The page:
By Kylie Banks, National Honey Board, Originally published in Food Blog by UCANR
The U.S. honey industry is thriving, according to a new study from the University of California Agricultural Issues Center (AIC). The research found that the U.S. honey industry in 2017 was responsible for more than 22,000 jobs and its total economic output was $4.74 billion. Total economic output includes direct effect, such as workers hired to move beehives, indirect effect, like packaging supply companies for honey products, and induced effects, the wages honey industry workers spend at local businesses.
The study was directed by Daniel A. Sumner, an economist and director of the AIC, an institute which has studied the economic impacts of many farm commodities. The U.S. honey industry is made up of beekeepers, importers, packers and processors.
“The U.S. honey industry contributed significantly to jobs and economic activity across many states and regions in the United States,” Sumner said. “In addition to its direct economic contributions, as an important ingredient, honey contributes flavor to a wide variety of food products and stimulates demand across the food industry.”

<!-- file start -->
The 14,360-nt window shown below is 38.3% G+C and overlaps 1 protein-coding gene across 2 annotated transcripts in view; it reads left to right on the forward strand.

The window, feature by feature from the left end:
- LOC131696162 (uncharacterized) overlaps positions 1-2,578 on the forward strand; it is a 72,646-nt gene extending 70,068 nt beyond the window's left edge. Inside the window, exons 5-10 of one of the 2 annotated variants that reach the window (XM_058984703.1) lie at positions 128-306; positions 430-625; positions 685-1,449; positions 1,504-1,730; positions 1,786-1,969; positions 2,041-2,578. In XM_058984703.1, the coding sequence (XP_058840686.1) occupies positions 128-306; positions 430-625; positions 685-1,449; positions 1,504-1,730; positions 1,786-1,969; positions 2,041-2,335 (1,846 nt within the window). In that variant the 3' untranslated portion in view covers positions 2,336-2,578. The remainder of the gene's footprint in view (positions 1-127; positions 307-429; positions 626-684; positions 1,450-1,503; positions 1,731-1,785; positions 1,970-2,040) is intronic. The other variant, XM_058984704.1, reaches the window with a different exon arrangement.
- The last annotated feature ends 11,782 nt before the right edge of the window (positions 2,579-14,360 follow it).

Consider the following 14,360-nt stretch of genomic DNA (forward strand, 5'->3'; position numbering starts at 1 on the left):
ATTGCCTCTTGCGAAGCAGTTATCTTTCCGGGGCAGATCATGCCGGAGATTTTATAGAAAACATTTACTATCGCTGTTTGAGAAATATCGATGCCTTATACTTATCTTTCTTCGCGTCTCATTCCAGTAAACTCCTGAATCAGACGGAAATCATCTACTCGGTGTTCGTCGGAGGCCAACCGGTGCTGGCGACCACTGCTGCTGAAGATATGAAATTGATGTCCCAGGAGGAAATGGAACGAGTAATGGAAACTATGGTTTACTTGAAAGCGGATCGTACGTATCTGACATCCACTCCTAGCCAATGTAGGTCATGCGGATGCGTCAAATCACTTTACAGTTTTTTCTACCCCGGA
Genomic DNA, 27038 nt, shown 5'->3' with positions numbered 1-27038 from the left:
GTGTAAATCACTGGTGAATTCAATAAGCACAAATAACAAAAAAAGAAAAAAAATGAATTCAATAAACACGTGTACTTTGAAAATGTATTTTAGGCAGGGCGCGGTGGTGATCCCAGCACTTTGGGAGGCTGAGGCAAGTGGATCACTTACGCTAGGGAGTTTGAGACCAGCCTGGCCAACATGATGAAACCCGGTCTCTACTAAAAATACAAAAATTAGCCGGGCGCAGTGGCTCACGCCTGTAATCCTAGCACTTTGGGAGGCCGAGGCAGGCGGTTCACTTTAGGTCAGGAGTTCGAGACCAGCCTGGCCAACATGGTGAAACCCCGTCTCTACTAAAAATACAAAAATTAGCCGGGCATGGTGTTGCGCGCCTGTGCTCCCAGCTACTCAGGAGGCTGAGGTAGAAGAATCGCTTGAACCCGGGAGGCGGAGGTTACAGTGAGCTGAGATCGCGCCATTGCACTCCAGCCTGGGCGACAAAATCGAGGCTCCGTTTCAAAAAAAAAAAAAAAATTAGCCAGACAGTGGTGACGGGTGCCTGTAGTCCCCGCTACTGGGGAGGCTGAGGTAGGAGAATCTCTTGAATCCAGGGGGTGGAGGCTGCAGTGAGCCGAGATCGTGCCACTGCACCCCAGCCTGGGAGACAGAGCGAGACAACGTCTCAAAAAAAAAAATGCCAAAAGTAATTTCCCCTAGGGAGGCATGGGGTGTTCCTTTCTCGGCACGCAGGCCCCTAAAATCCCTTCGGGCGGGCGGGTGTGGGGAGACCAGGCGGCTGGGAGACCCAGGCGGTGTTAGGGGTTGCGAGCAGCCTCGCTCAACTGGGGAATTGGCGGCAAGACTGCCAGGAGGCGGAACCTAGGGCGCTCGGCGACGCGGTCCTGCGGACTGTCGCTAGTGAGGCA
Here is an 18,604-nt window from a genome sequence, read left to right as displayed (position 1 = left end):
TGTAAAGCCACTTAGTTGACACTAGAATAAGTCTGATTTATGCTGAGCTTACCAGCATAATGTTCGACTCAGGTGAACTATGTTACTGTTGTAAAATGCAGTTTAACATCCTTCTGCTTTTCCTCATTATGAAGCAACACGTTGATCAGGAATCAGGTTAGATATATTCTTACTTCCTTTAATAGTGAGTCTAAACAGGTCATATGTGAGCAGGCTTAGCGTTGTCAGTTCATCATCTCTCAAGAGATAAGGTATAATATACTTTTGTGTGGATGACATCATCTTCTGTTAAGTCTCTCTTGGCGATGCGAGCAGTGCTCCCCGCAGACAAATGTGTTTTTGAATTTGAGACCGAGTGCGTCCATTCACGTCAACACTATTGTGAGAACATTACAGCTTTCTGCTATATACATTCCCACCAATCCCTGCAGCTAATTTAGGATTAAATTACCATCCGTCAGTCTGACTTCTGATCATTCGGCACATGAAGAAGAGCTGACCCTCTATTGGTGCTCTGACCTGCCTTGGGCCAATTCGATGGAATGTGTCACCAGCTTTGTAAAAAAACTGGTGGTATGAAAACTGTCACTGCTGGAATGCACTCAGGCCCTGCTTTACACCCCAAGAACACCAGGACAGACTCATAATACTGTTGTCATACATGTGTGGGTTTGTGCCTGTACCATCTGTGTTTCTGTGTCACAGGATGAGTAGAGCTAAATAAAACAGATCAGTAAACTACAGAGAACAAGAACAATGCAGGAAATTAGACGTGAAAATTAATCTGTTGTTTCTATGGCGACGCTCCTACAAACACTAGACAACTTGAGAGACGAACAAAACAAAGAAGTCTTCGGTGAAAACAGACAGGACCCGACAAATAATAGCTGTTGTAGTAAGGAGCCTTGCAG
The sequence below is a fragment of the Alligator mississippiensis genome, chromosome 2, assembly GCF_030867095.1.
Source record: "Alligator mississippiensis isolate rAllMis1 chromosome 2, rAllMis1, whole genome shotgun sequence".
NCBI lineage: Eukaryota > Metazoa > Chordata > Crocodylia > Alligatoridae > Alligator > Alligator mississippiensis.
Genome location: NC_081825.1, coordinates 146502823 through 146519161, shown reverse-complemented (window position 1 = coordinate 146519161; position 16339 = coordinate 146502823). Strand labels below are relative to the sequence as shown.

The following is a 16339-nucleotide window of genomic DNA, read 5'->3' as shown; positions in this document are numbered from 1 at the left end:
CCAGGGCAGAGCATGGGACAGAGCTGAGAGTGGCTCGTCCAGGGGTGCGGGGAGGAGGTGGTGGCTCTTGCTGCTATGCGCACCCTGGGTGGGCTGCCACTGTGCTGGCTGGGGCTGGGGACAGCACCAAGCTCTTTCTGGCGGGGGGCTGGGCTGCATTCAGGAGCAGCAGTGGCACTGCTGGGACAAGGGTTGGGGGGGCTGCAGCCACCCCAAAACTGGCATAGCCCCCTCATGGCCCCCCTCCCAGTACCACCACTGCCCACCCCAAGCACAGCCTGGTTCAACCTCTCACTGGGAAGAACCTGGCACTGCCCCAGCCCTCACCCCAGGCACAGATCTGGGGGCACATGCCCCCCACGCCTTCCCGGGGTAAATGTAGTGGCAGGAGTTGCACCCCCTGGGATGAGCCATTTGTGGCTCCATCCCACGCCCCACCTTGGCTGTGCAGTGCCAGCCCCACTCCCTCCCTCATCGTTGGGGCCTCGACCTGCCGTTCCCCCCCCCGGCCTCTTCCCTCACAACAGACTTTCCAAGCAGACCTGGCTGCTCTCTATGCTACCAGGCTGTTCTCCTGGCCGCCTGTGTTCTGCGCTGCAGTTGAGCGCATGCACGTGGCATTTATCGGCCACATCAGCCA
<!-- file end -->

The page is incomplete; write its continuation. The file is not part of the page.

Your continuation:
The honey industry contributed approximately $2.1 billion in value added to the U.S. gross domestic product (GDP) in 2017. For scale, Vermont Maple contributed $34 million to the Vermont economy in 2013.
“While beekeeping is a labor of love and the true essence of a craft industry, the honey industry’s size and scope shows that honey production makes a significant impact on our nation’s economy,” said Margaret Lombard, CEO of the National Honey Board. “From beekeepers in Washington state to packers in Maine, the honey industry’s impact is evident across the country—as well as in the overall U.S. GDP.”
In 2017, the honey industry employed more than 22,000 individuals across the U.S. in production, importation and packing jobs. The Vermont Maple industry employed 4,021 in 2013.